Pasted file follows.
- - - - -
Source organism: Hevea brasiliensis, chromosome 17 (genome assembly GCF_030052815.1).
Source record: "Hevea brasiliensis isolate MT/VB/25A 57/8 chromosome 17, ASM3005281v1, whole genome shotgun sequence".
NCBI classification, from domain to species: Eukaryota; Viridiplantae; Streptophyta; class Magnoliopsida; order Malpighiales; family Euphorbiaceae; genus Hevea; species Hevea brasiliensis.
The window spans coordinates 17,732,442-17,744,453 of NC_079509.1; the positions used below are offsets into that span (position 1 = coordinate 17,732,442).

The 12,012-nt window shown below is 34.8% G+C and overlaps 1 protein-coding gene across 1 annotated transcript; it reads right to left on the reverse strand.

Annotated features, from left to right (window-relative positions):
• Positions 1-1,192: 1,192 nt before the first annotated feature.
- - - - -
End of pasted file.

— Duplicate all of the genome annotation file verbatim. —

Source organism: Hevea brasiliensis, chromosome 17 (genome assembly GCF_030052815.1).
Source record: "Hevea brasiliensis isolate MT/VB/25A 57/8 chromosome 17, ASM3005281v1, whole genome shotgun sequence".
NCBI classification, from domain to species: Eukaryota; Viridiplantae; Streptophyta; class Magnoliopsida; order Malpighiales; family Euphorbiaceae; genus Hevea; species Hevea brasiliensis.
The window spans coordinates 17,732,442-17,744,453 of NC_079509.1; the positions used below are offsets into that span (position 1 = coordinate 17,732,442).

The 12,012-nt window shown below is 34.8% G+C and overlaps 1 protein-coding gene across 1 annotated transcript; it reads right to left on the reverse strand.

Annotated features, from left to right (window-relative positions):
• Positions 1-1,192: 1,192 nt before the first annotated feature.